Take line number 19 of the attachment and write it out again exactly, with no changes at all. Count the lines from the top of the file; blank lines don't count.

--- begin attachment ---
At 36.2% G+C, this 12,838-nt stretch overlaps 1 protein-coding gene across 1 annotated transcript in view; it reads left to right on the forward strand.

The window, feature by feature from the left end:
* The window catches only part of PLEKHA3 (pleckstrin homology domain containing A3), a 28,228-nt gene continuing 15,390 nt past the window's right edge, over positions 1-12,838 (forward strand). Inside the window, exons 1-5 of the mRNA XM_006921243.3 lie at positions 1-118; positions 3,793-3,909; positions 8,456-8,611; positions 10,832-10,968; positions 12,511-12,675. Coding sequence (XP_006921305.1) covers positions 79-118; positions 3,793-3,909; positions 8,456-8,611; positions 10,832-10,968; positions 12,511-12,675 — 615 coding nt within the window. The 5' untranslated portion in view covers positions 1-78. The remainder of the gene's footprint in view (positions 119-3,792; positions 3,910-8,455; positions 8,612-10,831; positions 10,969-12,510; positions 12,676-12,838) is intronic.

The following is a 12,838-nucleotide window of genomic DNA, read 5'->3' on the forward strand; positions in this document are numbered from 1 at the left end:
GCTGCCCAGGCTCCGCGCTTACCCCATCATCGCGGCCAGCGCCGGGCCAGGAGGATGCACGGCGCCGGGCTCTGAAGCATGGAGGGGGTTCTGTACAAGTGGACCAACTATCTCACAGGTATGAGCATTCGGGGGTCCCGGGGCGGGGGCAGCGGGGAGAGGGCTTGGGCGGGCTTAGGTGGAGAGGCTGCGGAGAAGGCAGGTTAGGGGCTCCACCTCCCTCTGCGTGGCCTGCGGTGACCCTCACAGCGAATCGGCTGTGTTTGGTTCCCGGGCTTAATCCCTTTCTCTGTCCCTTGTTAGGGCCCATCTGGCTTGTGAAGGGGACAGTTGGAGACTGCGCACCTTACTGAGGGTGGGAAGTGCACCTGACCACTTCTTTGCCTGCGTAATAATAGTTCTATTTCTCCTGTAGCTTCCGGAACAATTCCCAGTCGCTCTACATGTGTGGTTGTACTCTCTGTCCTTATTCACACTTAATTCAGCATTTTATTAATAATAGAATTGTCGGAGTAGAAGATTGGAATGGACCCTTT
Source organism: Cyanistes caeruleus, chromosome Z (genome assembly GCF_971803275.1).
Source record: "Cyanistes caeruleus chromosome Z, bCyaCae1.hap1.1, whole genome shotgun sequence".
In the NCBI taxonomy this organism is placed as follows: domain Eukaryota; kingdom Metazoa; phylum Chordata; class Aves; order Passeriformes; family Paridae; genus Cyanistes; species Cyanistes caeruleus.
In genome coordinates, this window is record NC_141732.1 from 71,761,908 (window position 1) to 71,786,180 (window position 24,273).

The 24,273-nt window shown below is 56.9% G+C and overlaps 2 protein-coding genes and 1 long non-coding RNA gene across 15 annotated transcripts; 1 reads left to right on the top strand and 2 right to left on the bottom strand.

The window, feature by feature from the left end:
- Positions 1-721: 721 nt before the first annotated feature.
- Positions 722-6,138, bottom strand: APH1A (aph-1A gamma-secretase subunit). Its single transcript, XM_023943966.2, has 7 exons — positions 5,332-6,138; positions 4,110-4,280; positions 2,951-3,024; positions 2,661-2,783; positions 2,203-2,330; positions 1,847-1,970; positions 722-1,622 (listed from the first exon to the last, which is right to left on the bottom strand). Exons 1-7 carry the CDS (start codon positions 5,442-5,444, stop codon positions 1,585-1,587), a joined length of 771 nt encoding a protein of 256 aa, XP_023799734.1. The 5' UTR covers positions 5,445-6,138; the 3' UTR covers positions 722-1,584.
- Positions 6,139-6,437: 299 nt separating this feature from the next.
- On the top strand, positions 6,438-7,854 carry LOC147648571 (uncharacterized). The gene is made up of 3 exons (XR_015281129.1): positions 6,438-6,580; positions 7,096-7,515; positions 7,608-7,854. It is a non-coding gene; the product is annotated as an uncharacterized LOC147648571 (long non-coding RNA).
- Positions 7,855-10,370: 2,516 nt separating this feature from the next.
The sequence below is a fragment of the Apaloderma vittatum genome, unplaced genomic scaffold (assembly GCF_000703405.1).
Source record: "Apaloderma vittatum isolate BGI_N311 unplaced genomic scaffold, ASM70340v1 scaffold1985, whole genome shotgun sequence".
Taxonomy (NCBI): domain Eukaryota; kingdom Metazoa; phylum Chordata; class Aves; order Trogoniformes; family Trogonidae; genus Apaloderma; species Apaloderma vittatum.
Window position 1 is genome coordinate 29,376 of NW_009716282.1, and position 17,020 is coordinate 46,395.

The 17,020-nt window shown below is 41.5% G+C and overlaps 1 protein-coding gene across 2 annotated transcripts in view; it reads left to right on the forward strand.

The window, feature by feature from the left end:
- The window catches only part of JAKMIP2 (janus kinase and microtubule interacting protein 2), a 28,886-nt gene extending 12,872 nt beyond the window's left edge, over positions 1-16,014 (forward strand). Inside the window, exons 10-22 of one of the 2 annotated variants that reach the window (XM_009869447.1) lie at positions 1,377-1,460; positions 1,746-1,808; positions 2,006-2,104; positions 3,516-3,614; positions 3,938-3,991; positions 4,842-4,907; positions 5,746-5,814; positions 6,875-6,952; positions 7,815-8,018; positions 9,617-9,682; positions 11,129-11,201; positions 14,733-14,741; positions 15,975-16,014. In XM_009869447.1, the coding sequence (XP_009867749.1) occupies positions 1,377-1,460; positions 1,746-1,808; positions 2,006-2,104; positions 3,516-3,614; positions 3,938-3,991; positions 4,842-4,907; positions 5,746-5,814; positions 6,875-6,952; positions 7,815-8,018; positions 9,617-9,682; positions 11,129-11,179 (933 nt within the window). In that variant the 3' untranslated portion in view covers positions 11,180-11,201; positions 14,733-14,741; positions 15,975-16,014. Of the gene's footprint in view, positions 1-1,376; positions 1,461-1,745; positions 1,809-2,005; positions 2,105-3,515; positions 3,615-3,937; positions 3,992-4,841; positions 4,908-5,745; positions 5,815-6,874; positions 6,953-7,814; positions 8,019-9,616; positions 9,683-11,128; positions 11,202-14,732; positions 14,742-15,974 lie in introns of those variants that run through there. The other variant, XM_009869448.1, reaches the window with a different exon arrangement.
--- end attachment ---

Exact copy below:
Taxonomy (NCBI): domain Eukaryota; kingdom Metazoa; phylum Chordata; class Aves; order Trogoniformes; family Trogonidae; genus Apaloderma; species Apaloderma vittatum.